Figure 1 - Execution flow of sub_159E8 function

To begin, the program reads the HTTP request from the socket. It then performs a check to determine if the HTTP request is in the form of a file upload request. If this check returns false, the sub_10DC4 function gets called. This function is in charge of parsing HTTP requests, performing authentication, dispatching requests, and so on. Conversely, if the HTTP request is in the form of a file upload request, the code part shown as X will be executed. We see that sub_10DC4 is the main function for handling requests. The code part X is outside that function, so that is an area that should interest us. The vulnerability I will present in this blog is found there.

The Vulnerability

As mentioned above, the vulnerability is triggered by an upload over HTTP. Upload requests are handled by the endpoint /backup.cgi. During my testing of this functionality, I found two separate issues affecting this endpoint. The first involves missing authentication checks. An attacker can upload a new configuration file without authenticating. Nevertheless, we cannot replace the target’s credentials or change the setting of the target system, as there are authentication checks before applying the new configuration settings. The second issue is a classic heap overflow vulnerability within the file upload functionality.

The vulnerable function copies the contents of the uploaded file into a heap-based buffer of attacker-controlled size. The following is pseudo-code of the vulnerable function:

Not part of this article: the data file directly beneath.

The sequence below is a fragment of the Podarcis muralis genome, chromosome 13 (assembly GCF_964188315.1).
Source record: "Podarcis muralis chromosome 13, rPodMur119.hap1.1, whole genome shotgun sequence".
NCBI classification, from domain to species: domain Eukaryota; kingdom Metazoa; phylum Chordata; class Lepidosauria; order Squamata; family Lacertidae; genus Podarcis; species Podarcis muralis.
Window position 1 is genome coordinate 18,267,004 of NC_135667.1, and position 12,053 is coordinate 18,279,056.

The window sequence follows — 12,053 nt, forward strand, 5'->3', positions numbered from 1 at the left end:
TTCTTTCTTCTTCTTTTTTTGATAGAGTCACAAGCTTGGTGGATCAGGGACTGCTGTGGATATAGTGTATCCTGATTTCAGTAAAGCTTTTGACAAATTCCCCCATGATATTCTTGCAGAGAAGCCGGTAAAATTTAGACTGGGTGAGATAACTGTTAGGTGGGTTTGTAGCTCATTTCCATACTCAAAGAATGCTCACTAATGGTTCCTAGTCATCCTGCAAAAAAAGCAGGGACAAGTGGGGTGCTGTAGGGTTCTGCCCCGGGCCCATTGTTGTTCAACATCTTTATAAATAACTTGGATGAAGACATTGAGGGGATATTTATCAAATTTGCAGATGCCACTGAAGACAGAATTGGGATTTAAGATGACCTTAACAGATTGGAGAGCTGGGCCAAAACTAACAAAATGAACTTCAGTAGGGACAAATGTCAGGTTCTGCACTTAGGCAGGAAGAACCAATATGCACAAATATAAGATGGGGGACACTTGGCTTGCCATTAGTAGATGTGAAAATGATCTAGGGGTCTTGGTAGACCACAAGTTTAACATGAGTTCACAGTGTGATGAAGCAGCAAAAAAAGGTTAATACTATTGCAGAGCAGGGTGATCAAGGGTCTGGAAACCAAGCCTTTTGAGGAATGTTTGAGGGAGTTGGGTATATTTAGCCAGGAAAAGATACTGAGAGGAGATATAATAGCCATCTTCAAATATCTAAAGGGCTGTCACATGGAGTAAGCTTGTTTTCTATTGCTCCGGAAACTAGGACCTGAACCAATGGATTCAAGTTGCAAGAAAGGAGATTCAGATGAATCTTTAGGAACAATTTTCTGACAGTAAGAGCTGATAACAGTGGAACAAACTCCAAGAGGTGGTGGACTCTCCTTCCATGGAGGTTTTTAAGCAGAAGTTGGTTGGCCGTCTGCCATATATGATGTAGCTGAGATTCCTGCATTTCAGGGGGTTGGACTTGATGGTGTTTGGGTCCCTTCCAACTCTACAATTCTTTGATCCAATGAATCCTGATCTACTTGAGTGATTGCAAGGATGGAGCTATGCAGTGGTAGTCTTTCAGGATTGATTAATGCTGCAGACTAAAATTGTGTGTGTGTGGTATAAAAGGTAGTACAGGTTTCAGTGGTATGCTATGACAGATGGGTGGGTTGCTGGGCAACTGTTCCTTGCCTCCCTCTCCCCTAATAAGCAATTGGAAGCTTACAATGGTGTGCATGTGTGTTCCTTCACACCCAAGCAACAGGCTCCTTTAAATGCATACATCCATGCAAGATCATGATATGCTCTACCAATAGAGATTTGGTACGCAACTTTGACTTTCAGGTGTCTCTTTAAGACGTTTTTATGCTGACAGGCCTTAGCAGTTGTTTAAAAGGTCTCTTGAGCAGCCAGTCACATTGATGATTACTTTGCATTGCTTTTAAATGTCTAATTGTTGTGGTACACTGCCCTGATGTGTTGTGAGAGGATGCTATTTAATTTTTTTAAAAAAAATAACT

Figure 2 - Pseudo-code of the vulnerable function

Figure 2 - Pseudo-code of the vulnerable function

To control the size of the heap-based buffer, an attacker can make use of a Content-Length header, but it’s not straightforward. Let’s go a bit deeper and explain why.

The HTTP Request to import a configuration file is as follows:

Figure 3 - HTTP request to import a configuration file

Figure 3 - HTTP request to import a configuration file

The HTTP request must satisfy several conditions. First, the URI must contain one of the following strings: backup.cgi, genierestore.cgi, or upgrade_check.cgi. Next, the request must be a multipart/form-data request with header name="mtenRestoreCfg. Finally, the filename cannot be an empty string. However, according to the design, the HTTP request must go to an NGINX proxy before being passed to the httpd service. The policy_default.conf configuration file of the NGNIX proxy is as follows:

Figure 4 - NGINX configuration

Figure 4 - NGINX configuration